Digital connectivity is prolific and includes the usual suspects of AES/EBU, two coaxial, one optical, and USB. In addition, an I2S input via HDMI is accommodated for compatible devices such as PS Audio PerfectWave Memory Player, and Wyred4Sound and Cocktail Audio X50 music servers. If desired, the coaxial inputs could be changed to dual BNC to allow for DSD over BNC, one BNC per channel. And if you’re into this sort of thing (I’m not), Bluetooth streaming data can be received via the aptX codec or in AAC or MP3 format. I should also mention in passing the headphone jack on the front panel, which is not part of this review.
All of the unit controls are accessible via a cigar-shaped remote control. Power, source select, mute, and volume buttons provide the primary user interface. However, internal software menus and sub-menus allow the user the ability to tweak all performance aspects. These are accessible by holding down the mute button for about three seconds. The unit’s very cool dot-matrix display is your visual guide as you scroll through a host of main menus and select the one of interest. The one menu you should definitely become familiar with is titled “DAC,” and its sub-menus allow the user to tweak all of the ES9018’s settings. In particular, two settings definitely worth experimenting with are the digital filter roll-off (Fast or Slow) and the quantizer bit depth. The ES9018 is a multi-bit sigma-delta DAC, and although a quantizer setting of 6 is considered to be default, settings of 7, 8, and 9 are also available. (I was told that Qsize of 9 is being discontinued as an option, and it certainly did not work on my unit.) Theoretically, the main benefit of increasing the quantizer size is that of reduced high-frequency noise in the audible bandwidth. Strangely enough, a Qsize setting of 8 turned out to be quite noisy, so the real choice was between 6 and 7. I quickly zeroed in on 7 as my favorite, which sounded livelier, with better rhythmic drive. For the record, most of my critical listening was conducted with the Slow filter setting and a Qsize of 7. Out of curiosity, I asked the factory about any testing they may have done to identify measurable differences between these two settings. The Audio Precision tests they undertook, including input-output linearity, failed to identify any clear differences. Perhaps not surprising, since measurements rarely capture perceptual nuances experienced by audiophiles.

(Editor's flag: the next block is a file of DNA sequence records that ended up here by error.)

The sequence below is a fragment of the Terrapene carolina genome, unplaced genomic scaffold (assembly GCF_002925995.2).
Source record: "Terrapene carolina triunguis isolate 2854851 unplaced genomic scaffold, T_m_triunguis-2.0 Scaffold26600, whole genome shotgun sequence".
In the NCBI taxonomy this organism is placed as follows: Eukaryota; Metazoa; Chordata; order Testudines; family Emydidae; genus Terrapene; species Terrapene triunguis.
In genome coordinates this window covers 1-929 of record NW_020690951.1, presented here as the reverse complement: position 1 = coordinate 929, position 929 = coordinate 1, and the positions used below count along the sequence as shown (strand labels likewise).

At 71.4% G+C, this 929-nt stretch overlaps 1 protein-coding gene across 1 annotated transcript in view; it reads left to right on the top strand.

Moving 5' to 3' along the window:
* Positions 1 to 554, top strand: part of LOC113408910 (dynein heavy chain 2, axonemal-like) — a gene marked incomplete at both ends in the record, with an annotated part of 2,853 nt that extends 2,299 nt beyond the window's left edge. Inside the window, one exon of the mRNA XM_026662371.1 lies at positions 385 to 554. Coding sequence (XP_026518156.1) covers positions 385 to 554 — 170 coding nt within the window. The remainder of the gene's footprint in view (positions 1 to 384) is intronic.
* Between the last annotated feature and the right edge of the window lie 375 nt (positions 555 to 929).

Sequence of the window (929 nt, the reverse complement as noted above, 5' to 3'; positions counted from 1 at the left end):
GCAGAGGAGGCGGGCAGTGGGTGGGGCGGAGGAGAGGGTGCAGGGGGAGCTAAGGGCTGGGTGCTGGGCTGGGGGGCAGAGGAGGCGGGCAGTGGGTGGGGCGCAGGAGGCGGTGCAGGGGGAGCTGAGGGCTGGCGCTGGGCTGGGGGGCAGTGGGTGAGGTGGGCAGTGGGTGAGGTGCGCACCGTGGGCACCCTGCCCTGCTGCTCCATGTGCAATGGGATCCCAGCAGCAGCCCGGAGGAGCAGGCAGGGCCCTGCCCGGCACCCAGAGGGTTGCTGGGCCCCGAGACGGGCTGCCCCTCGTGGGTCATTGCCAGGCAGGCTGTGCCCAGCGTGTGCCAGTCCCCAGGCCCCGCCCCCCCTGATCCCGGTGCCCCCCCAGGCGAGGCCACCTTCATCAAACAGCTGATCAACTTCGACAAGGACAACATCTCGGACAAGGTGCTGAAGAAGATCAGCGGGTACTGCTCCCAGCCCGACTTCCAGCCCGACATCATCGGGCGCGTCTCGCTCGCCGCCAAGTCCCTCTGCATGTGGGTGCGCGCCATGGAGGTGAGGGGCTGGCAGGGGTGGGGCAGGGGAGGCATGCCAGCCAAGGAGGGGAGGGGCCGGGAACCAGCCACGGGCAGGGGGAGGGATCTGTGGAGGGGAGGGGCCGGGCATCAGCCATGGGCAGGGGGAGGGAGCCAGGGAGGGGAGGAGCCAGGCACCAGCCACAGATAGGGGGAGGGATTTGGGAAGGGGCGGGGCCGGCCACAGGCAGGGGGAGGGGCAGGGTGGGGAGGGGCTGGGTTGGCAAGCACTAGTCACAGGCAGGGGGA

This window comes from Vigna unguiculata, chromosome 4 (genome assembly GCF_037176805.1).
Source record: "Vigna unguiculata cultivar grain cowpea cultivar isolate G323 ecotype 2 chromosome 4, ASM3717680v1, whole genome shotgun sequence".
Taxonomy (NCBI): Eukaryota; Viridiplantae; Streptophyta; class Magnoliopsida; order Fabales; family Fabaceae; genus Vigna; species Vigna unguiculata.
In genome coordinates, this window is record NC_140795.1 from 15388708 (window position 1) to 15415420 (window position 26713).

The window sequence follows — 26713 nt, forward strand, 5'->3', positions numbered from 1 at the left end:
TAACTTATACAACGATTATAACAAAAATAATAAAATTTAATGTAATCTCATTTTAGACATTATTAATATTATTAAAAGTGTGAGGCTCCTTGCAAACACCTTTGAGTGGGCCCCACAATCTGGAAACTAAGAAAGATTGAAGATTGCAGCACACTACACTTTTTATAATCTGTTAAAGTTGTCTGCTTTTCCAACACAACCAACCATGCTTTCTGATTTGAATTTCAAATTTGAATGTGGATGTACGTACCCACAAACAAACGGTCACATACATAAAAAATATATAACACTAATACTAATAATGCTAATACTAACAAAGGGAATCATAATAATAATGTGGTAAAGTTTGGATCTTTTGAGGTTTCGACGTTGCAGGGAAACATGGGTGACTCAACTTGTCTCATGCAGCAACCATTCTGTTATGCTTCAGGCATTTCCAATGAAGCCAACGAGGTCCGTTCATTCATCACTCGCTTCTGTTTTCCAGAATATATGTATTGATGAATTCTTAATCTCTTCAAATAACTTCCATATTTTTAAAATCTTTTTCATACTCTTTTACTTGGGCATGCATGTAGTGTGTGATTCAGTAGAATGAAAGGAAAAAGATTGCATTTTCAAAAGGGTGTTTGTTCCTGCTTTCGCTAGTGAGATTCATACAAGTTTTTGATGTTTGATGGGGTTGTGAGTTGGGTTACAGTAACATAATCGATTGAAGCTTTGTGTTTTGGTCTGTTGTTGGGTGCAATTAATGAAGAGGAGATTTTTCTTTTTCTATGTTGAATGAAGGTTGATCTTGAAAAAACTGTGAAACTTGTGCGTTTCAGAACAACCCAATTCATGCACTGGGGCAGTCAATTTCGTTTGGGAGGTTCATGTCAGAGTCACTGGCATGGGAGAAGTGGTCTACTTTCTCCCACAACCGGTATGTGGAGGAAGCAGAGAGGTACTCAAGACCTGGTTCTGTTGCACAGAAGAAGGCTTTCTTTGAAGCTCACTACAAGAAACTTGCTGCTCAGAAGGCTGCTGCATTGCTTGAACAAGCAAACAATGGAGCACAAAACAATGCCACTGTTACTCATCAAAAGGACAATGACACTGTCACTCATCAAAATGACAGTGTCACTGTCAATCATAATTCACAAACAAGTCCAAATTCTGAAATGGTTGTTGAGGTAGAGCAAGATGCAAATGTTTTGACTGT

There are two operational modes, DAC or preamp, which can be set from within the “Outp” main menu. In the “Mode” sub-menu, select the “DAC” setting to bypass the volume control and emulate a fixed-output-level DAC. I tested the 212se in both DAC and digital preamp modes. As a digital pre, the 212se did spectacularly well in the context of balanced power amplification, connected directly to the Merrill Audio Veritas monoblocks, scoring high marks for natural timbre and resolution of low-level detail. However, for a showdown with the Schiit Audio Yggdrasil DAC that RH raved about recently, I set the 212se to DAC mode and ran both units through a line preamp. According to RH, the $2300 Yggy is one of the three best DACs he’s heard regardless of price, and being based on a 20-bit R2R chipset it makes for a sharp technical contrast with the 212se. I was truly looking forward to this particular shootout, especially since the sample Mike Moffat sent me incorporated the latest software tweaks. Taking a lead from RH, who let the Yggy sit in his rack powered up for a full month, I decided to do even better and let it cook for six weeks before attempting serious listening. When my Yggy finally woke up from its sonic slumber, I quickly realized that RH wasn’t kidding when he says that the Yggy is in many ways competitive with any DAC he has heard regardless of price and one of the three best DACs he has auditioned to date, the other two being the $19,500 Berkeley Alpha Reference and the $35,000 dCS Vivaldi.